There is a surprising amount of unpublished archival material, particularly from amateur photographers, chronicling the 1919-22 Greco-Turkish War.
Last month, however, the National Bank of Greece Cultural Foundation (MIT) presented a fine collection of photographs titled “Stergios Stergiou: Kios 1921-22,” and now another amateur photographer from that time, Dimosthenis Kyrmizakis, is the subject of a new coffee-table book.
“Asia Minor Campaign 1919-1922: A Photographic Journey,” recently released by Koukkida Publications, brings together such recently discovered material.
Kyrmizakis was born on Crete in January 1892, the son of a cultivated and wealthy textile merchant. Crete was, of course, under Turkish occupation at the time and the 1897 insurrection led the Turks to torch almost every business owned by Christians.
As this was the third time that the family’s store had been destroyed, Kyrmizakis’s father decided to move his family to Athens, where the danger had more or less passed.
Kyrmizakis went on to get a degree as a surveyor in Munich and also to learn Italian, German and French, but photography was his greatest passion. As photography historian Nina Kassianou writes in her extremely informative introduction to the book, no one knows how Kyrmizakis became involved in photography as a young man.
We do know, however, that in 1916 he was a reserve in the Greek army’s Geographical Service, ending up in Smyrna (present-day Izmir) three years later.
The first photographs we have of his are dated April 1919, when we see him boarding the destroyer Themistoklis near Eleutherae in northern Attica for the long journey to Asia Minor.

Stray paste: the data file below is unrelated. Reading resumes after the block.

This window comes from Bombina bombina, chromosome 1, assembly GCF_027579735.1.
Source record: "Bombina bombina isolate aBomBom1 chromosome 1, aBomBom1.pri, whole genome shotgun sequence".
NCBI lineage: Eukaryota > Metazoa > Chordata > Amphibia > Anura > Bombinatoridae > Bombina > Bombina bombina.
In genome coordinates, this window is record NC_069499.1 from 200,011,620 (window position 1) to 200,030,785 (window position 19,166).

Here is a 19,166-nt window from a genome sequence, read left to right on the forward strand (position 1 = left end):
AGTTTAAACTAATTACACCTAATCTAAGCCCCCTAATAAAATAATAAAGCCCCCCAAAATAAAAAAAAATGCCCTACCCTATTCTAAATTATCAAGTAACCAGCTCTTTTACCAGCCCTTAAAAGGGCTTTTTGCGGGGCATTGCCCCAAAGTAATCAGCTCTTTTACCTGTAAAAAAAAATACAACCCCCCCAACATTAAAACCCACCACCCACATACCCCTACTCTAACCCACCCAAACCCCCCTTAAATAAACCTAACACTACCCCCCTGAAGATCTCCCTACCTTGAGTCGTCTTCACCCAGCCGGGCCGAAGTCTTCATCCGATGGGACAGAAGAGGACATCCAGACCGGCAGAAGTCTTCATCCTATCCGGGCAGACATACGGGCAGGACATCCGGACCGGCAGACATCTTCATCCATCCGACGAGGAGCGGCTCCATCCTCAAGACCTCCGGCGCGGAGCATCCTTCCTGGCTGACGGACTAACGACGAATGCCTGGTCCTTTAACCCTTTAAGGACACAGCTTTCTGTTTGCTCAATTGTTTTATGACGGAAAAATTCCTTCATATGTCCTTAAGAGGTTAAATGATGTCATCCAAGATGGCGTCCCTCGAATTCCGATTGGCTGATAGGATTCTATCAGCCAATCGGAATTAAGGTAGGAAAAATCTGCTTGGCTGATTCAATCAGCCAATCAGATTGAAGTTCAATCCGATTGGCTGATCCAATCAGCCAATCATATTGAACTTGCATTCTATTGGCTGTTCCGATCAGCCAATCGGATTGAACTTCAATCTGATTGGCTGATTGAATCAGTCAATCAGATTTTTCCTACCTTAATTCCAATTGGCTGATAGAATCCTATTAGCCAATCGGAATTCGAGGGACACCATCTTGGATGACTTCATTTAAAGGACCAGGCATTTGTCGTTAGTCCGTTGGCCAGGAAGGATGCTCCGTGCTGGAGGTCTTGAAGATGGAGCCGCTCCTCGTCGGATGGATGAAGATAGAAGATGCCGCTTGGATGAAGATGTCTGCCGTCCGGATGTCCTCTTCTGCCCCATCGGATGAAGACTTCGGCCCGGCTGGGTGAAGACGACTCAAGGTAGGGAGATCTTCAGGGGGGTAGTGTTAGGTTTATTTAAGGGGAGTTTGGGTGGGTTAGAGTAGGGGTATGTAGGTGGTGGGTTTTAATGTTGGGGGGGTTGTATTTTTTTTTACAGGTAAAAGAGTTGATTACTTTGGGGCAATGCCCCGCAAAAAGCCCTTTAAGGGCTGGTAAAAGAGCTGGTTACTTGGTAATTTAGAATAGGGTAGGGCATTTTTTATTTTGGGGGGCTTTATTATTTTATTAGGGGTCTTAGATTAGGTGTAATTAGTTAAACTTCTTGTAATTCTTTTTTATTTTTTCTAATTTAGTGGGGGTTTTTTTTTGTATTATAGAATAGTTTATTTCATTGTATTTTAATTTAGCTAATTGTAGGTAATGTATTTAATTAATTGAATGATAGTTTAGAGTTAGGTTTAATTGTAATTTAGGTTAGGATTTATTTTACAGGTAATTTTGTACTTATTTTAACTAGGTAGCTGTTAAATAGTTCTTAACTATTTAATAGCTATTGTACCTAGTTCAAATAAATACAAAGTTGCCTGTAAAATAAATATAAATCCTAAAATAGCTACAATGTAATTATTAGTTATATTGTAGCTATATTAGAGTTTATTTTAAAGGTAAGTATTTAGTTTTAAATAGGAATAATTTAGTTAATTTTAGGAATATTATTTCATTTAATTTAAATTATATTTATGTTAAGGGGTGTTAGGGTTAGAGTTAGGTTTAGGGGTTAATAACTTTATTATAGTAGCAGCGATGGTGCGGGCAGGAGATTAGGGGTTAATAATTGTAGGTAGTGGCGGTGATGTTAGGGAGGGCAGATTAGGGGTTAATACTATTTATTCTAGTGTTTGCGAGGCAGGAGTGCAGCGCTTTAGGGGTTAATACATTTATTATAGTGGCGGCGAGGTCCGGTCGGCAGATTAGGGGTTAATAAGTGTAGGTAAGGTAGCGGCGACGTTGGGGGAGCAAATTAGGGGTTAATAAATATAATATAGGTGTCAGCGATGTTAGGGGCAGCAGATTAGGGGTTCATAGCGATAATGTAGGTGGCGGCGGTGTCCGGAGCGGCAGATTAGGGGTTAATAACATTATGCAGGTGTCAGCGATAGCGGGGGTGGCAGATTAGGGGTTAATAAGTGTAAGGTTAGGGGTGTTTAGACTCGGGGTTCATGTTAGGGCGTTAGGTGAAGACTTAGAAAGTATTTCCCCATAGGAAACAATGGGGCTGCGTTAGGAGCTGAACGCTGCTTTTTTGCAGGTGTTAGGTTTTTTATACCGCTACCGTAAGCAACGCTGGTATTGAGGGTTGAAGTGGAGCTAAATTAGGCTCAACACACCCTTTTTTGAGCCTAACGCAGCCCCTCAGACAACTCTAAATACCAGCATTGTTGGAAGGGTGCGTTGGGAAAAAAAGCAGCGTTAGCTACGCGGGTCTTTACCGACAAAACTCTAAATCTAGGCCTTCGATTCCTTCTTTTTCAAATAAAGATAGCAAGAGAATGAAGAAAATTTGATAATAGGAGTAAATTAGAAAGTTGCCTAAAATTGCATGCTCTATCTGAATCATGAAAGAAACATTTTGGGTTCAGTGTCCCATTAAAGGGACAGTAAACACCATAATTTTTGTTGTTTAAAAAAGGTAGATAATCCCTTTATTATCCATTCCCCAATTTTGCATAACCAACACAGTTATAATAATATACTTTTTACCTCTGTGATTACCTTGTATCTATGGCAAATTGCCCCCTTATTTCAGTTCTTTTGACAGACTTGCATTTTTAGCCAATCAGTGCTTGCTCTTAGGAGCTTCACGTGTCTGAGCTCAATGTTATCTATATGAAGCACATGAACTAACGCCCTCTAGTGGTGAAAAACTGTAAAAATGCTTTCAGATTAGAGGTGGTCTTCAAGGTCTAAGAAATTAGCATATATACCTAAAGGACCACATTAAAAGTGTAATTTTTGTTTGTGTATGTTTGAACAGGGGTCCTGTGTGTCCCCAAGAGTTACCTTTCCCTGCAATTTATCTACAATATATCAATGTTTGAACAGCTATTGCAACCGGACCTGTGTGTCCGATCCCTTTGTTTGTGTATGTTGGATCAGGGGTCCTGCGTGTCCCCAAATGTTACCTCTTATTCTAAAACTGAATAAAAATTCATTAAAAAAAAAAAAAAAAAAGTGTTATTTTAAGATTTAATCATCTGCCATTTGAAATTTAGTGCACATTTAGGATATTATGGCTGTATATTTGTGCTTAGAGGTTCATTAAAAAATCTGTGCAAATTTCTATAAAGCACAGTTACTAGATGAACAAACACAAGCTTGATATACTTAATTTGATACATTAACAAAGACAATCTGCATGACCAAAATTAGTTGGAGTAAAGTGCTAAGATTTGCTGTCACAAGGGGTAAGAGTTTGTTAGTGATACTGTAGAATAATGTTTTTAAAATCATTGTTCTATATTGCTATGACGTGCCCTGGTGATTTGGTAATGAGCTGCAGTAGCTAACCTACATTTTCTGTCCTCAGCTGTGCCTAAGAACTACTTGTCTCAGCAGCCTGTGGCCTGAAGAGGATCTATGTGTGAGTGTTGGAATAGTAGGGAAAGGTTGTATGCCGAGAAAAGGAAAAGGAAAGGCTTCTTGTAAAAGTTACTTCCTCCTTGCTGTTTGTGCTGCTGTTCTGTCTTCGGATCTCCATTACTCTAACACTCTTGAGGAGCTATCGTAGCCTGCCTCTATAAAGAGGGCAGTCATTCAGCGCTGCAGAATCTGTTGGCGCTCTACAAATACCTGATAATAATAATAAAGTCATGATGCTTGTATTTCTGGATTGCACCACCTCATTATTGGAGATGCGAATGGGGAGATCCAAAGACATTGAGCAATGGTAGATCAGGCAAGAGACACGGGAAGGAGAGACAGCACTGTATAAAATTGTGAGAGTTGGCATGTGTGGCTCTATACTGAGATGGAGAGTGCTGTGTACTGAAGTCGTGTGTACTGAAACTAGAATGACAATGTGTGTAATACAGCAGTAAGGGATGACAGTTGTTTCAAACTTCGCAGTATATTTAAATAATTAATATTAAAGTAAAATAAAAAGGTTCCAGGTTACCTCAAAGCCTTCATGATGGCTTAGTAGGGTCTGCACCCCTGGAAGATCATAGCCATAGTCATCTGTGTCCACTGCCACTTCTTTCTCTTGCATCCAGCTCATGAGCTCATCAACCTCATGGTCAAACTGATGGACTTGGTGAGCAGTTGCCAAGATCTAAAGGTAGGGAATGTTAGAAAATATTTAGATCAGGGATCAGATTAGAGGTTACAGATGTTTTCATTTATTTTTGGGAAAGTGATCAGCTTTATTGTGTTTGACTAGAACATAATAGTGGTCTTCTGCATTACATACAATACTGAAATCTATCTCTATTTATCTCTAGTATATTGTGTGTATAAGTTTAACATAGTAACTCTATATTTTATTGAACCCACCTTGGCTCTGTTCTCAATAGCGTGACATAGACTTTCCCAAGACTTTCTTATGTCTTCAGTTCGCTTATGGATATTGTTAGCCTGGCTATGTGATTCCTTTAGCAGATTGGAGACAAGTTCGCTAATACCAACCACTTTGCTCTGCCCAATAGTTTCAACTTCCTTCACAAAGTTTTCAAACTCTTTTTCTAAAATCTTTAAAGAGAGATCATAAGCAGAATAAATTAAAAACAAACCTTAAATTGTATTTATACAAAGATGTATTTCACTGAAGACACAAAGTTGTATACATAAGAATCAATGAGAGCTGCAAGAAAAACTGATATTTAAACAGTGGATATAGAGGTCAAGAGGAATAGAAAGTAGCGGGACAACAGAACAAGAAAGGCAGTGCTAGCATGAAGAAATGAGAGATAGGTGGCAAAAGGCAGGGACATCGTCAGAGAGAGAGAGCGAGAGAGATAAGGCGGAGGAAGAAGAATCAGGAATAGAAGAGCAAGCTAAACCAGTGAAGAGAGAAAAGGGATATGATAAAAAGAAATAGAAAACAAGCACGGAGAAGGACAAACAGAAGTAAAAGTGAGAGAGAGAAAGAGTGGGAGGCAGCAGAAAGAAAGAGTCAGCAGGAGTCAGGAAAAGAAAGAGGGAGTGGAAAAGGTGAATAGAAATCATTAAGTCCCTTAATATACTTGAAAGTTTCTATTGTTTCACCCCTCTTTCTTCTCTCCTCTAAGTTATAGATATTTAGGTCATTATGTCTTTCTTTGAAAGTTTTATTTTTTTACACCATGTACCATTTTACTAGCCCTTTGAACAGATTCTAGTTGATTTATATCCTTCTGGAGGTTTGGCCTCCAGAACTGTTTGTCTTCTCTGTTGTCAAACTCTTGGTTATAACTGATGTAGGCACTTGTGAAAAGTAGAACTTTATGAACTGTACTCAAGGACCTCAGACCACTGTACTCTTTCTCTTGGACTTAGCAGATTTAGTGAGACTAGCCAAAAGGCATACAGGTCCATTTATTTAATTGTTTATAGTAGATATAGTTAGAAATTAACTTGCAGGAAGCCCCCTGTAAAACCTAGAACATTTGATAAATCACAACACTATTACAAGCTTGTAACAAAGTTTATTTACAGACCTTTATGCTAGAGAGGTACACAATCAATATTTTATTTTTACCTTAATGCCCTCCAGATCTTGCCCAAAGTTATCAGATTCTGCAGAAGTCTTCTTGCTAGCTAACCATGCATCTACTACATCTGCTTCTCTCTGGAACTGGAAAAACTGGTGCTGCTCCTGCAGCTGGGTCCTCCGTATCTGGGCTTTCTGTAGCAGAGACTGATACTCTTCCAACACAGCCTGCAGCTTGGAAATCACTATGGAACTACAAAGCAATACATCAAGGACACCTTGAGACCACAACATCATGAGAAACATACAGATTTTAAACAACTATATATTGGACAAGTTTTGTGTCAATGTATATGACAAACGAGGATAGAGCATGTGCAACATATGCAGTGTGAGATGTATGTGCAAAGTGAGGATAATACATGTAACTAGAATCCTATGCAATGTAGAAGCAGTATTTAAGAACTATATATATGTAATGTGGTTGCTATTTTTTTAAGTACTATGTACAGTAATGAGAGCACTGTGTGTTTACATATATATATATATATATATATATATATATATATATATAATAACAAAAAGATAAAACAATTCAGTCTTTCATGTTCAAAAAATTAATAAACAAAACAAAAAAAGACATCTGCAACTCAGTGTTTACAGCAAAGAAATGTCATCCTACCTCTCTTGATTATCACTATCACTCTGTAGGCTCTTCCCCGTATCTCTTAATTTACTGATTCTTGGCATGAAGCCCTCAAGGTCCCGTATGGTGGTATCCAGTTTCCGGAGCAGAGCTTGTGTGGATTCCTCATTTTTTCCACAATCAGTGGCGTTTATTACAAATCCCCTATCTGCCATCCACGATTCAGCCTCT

The ship docked in Smyrna on May 2 and Kyrmizakis kept a journal throughout the journey. He also took a multitude of photographs.
The entirety of the material he left was compiled into six albums divided into chapters that are not exactly in chronological order but do recount events during the war as the young photographer experienced them. He was extremely fastidious about pasting photographs in his diary and adding captions.
Kassianou says that he probably put these albums together at the end of the war, in 1923, when he was living in Komotini, northern Greece. Read by someone who knows the history of the war, they form a basic but fascinating narrative, from the triumph of the Greeks in 1919 to the push of 1920, and from the gathering clouds of 1921 to the final defeat of 1922.
“Asia Minor Campaign 1919-1922: A Photographic Journey” is a very well-put-together publication that in addition to Kassianou’s introduction also includes a biography on the photographer and a brief history of the war.
What we learn here has an element of tragedy: Dimosthenis Kyrmizakis survived the Battle of the Sangarios and the 1922 defeat only to die in the first Italian air raid on Hania in Crete on November 1, 1940.
He was just 48 years old when he died, but has left us with a priceless historical testimonial.